-H              HTML table output mode (-P format=html)

  -l              List available databases, then exit

  -n              Disable readline

  -o <filename>   Send query output to filename (or |pipe)

  -p <port>       Specify database server port (default: hardwired)

  -P var[=arg]    Set printing option 'var' to 'arg' (see \pset command)

  -q              Run quietly (no messages, only query output)

  -R <string>     Set record separator (default: newline) (-P recordsep=)

  -s              Single step mode (confirm each query)

  -S              Single line mode (newline terminates query)

  -t              Print rows only (-P tuples_only)

  -T text         Set HTML table tag options (width, border) (-P tableattr=)

  -U <username>   Specify database username (default: Administrator)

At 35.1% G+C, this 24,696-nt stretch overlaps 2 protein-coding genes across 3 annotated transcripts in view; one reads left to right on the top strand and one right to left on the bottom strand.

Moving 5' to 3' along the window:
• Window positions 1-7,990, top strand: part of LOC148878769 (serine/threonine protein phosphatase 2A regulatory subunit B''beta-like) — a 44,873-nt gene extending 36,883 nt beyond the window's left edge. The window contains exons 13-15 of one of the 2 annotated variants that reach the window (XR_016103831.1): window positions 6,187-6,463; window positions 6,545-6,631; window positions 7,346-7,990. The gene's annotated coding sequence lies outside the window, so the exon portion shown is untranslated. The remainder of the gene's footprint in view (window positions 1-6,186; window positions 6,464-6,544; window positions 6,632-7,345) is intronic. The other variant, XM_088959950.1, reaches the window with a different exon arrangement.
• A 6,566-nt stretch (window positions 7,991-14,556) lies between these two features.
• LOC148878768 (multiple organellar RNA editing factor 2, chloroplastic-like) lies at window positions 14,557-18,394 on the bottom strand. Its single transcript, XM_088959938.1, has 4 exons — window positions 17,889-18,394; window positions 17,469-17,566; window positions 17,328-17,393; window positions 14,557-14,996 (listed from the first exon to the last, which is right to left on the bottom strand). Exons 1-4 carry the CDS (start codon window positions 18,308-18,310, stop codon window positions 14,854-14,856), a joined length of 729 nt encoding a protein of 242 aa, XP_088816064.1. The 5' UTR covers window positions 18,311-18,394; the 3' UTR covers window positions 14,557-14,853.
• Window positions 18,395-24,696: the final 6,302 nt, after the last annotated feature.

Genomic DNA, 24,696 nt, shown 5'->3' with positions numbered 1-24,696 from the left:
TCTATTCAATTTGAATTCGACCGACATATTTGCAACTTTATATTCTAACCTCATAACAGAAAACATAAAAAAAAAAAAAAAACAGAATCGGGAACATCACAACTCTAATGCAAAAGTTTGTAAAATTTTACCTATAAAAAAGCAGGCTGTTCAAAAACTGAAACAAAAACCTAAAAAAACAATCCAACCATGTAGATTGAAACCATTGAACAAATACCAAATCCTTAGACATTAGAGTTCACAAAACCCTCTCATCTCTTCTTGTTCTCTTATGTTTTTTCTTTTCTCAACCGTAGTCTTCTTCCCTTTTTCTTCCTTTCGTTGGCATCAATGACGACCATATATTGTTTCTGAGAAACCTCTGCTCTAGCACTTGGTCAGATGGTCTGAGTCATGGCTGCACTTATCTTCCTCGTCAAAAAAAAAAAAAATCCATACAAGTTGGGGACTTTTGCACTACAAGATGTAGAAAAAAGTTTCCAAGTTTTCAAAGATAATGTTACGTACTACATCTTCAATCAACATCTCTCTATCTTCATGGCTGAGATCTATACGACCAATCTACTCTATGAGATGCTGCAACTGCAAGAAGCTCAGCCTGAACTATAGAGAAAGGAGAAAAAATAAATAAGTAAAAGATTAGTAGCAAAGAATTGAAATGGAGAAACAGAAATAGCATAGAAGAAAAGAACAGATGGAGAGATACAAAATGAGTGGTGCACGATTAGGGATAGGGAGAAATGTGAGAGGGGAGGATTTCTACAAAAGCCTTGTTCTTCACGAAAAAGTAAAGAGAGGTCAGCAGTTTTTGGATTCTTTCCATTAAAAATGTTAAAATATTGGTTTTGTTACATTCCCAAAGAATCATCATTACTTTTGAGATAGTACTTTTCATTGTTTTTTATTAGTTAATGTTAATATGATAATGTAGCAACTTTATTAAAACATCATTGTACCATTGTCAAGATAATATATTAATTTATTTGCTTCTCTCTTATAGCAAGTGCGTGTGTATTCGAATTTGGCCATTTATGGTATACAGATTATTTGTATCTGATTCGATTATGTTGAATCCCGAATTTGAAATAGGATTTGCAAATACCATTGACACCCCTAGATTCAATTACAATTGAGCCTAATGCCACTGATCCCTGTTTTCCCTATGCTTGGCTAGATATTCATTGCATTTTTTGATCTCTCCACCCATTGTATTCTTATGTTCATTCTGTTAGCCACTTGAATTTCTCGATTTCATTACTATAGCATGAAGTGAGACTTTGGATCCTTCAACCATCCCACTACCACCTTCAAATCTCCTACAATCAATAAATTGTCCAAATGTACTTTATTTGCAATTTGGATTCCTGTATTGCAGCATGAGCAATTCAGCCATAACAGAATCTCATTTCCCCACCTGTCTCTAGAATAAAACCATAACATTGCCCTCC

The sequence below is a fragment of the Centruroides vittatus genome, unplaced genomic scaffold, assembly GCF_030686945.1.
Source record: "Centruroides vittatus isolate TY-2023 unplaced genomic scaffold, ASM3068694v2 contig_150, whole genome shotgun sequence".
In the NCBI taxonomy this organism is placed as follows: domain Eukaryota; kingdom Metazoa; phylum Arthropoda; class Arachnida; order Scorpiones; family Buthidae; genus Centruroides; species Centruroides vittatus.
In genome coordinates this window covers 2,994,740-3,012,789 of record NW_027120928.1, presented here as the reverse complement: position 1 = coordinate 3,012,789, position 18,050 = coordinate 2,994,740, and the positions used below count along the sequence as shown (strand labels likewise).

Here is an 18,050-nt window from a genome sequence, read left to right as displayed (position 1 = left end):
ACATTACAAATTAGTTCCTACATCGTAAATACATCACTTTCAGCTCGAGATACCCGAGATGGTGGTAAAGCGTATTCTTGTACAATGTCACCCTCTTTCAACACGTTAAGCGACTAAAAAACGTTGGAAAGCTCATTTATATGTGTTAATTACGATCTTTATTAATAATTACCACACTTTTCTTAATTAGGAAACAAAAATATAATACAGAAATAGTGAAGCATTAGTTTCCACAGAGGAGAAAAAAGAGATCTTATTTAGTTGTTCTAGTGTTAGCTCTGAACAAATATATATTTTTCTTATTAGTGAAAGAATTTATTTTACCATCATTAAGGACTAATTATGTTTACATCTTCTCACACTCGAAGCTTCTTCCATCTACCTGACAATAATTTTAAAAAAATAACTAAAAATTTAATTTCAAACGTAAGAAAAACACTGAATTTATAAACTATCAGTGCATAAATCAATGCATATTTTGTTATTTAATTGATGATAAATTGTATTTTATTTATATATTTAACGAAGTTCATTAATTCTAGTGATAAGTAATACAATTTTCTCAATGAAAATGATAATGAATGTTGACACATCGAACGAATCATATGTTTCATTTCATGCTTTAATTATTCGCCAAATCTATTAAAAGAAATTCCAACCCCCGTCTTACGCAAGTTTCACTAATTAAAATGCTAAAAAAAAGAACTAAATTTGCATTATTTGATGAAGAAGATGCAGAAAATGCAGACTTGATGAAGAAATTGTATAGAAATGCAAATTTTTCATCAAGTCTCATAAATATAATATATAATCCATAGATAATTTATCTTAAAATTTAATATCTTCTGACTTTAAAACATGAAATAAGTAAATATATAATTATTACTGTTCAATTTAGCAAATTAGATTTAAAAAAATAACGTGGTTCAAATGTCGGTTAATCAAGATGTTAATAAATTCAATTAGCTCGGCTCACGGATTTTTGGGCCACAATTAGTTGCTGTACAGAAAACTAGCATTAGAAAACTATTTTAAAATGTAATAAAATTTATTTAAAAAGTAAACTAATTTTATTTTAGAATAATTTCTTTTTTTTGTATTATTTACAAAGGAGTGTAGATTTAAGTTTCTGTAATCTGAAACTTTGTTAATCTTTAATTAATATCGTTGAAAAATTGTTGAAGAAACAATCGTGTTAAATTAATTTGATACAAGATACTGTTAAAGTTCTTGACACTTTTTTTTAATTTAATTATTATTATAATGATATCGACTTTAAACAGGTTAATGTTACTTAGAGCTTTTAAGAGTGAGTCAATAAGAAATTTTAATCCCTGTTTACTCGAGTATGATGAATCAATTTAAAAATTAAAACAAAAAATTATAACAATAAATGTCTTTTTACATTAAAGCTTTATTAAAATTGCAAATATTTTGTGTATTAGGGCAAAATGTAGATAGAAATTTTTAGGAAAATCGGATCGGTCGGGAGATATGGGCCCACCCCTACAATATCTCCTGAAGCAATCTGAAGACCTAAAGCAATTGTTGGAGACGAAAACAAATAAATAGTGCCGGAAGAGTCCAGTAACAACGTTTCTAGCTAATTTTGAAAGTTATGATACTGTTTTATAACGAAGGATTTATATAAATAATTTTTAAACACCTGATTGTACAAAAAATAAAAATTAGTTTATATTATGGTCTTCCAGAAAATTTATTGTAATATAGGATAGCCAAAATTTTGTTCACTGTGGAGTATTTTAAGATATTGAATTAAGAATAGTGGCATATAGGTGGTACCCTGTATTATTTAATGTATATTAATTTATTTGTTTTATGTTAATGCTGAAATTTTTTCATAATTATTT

-v name=val     Set psql variable 'name' to 'value'

  -V              Show version information and exit

  -W              Prompt for password (should happen automatically)

  -x              Turn on expanded table output (-P expanded)

  -X              Do not read startup file (~/.psqlrc)

For more information, type \? (for internal commands) or \help (for SQL commands) from within psql, or consult the psql section in the PostgreSQL manual, which accompanies the distribution and is also available at Report bugs to

The most important options are ?U <user>, ?d <dbname>, ?h <host>, and ?p <port>.